Wednesday, October 30, 2013
Ramblings: The year of the goaltender
By Scott Burnside
Really, Buffalo?: It’s been easy to pile on Buffalo GM Darcy Regier for the shipwreck that is the Sabres, although in the wake of the Thomas Vanek trade there has also been a weird kind of damning with faint praise for Regier’s ability to return good young assets/draft picks as he continues to tear down the team he so poorly constructed. OK, so Regier is really good at cleaning up his own mess. It’s kind of weird, but we’ll buy it. Sort of. But when we read John Vogl’s report in the Buffalo News that the Sabres were prepared to make Vanek the highest-paid player in the NHL, we were gob-smacked. Vogl is a pro so we trust his sources. Now maybe that’s how the franchise is trying to quietly spin having to deal their most skilled skater -- oh, we would have kept him at any price but he decided to fly the coop -- but if the team was actually prepared to pay Vanek more than Sidney Crosby or Alex Ovechkin or any of the game’s truly elite players, it is stark indictment of everyone wearing a suit connected to the franchise from owner Terry Pegula on down. Talk about a franchise gone down the rabbit hole.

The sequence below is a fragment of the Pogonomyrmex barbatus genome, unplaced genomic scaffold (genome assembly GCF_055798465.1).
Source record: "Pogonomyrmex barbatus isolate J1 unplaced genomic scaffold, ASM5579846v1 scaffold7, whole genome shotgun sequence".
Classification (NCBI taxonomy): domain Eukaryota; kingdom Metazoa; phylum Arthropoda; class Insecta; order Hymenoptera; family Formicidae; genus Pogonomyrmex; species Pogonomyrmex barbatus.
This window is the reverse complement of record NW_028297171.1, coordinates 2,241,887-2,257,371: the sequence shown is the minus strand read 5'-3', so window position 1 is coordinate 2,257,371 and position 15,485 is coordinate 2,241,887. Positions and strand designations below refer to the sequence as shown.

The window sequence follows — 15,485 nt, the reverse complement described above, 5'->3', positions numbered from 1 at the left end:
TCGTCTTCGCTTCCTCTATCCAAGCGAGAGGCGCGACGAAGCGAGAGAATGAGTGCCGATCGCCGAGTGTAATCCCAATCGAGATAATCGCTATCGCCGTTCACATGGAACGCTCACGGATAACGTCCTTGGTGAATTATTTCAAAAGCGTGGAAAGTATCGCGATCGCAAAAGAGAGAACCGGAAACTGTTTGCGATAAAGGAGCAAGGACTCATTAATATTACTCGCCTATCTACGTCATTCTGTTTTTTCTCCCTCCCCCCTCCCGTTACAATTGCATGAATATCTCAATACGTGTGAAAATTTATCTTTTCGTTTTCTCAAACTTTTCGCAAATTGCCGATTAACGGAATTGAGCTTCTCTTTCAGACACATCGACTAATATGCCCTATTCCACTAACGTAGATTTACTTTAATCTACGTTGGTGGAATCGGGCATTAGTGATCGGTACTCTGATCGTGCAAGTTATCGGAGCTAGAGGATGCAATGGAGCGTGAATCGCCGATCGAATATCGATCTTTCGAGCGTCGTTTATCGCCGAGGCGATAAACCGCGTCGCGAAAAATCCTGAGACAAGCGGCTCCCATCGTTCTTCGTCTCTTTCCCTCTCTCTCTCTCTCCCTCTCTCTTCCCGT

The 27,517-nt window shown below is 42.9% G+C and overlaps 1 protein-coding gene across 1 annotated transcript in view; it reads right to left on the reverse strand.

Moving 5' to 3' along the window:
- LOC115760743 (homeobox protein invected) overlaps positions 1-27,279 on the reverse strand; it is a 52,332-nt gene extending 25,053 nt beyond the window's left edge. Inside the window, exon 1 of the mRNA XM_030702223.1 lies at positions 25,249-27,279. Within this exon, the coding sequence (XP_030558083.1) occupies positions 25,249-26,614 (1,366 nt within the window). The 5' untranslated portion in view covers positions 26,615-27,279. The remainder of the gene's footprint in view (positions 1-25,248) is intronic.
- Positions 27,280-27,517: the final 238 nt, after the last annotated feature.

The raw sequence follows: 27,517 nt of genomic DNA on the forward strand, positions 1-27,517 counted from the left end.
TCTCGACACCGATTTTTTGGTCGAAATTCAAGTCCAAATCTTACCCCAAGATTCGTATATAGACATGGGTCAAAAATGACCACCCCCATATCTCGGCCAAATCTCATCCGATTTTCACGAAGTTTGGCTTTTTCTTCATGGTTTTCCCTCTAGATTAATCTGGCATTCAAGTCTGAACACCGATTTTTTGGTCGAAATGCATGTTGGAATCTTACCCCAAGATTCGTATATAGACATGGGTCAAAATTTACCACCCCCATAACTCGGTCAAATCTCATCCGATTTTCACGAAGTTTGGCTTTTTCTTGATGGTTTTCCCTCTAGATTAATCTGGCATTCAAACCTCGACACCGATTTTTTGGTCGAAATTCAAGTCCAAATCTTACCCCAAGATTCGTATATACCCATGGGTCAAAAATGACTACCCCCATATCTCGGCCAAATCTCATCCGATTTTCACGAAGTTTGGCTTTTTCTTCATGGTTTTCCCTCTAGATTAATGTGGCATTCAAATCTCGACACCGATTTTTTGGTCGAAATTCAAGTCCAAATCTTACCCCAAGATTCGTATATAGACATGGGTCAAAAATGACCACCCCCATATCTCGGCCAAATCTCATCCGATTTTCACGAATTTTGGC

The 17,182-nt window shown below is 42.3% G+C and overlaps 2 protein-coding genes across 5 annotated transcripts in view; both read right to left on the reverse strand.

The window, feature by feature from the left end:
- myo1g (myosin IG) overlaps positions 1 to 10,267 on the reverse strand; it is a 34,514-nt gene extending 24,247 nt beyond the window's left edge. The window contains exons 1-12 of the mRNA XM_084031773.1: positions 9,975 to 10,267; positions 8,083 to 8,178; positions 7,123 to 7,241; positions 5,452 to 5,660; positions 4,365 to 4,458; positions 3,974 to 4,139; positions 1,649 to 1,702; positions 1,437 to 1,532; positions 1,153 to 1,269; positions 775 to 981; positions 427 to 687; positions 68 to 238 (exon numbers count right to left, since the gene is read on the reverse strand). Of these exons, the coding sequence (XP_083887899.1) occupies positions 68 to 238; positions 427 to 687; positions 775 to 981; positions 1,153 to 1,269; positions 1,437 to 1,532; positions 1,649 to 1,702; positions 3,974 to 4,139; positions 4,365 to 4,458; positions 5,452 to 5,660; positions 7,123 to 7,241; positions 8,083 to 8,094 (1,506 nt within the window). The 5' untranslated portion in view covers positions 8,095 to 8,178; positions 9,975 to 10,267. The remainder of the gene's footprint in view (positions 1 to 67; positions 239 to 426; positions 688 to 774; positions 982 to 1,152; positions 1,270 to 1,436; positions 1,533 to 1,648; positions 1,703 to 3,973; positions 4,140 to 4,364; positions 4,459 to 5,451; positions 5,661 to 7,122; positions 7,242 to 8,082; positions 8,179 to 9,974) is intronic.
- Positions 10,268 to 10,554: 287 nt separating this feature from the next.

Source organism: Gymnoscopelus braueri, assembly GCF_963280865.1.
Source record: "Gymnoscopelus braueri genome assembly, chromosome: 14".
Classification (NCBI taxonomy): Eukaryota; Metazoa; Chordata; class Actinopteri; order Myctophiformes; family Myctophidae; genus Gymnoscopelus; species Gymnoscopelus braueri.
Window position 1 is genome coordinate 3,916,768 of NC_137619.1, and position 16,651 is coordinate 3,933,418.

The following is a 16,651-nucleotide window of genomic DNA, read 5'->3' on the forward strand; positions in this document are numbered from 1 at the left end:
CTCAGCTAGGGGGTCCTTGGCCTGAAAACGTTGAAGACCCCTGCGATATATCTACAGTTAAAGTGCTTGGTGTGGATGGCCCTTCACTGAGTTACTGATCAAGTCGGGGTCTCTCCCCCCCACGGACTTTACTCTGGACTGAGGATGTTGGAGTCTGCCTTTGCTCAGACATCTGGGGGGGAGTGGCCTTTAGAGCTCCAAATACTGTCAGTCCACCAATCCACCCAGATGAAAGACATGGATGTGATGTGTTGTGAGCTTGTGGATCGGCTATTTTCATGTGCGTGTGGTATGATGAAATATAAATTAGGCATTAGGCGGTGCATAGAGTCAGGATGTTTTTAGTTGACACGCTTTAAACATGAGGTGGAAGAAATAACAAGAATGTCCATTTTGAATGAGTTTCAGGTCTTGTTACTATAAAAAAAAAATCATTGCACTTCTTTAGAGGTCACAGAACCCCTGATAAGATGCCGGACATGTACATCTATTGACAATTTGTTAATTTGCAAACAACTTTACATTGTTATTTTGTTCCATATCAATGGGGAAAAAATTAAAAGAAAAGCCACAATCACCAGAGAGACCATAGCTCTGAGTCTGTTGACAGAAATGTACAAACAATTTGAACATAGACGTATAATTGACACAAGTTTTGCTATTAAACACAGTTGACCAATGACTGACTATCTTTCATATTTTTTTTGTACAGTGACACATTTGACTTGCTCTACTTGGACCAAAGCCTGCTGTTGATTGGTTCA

Pain in the net: So, 2013-14 is looking like it’s shaping up to be the season of the goalie. Or rather the season of the banged-up, knocked-down, on-the-limp goalie. To whit, the season is less than a month old and brand-name netminders Henrik Lundqvist, Pekka Rinne, Cam Ward, Tim Thomas, Kari Lehtonen, Niklas Backstrom, James Reimer and Jimmy Howard have already gone down with a variety of injuries. Some (like Ward and Rinne) are out long term, forcing their teams to consider Plan B or even C, D or E. Shorter pads? Narrower nets forcing netminders into more side-to-side movement? Lots of theories but one thing is for certain, the injuries are scaring the beejeebers out of GMs and fans.
Goalie to spare: Speaking of goaltending, not sure how things are going to turn out, but Anaheim head coach Bruce Boudreau has used three different starters this season -- Viktor Fasth, Jonas Hiller and Frederik Andersen -- and the trio somehow manages to win ... for the most part. While the high-scoring Ducks (they rank seventh in goals per game heading into action Tuesday) have rolled to a 9-3-0 record, the goaltending is in a bit of flux. Fasth has appeared in just three games due to injury, while Hiller faltered in recent days and has allowed 11 goals on the last 60 shots he’s faced. That opened the door for Andersen, the 6-foot-4 Dane who has gone 3-0 and allowed just four goals on the 74 shots he’s faced in his first NHL action. Given that Hiller’s contract is going to expire at the end of this season, the Ducks are seemingly awash in goaltending fortunes (the best of the bunch is likely John Gibson, currently toiling in the AHL) and goalies are dropping like flies (see above), it’s likely you’ll hear Hiller’s name a lot more frequently in the coming days.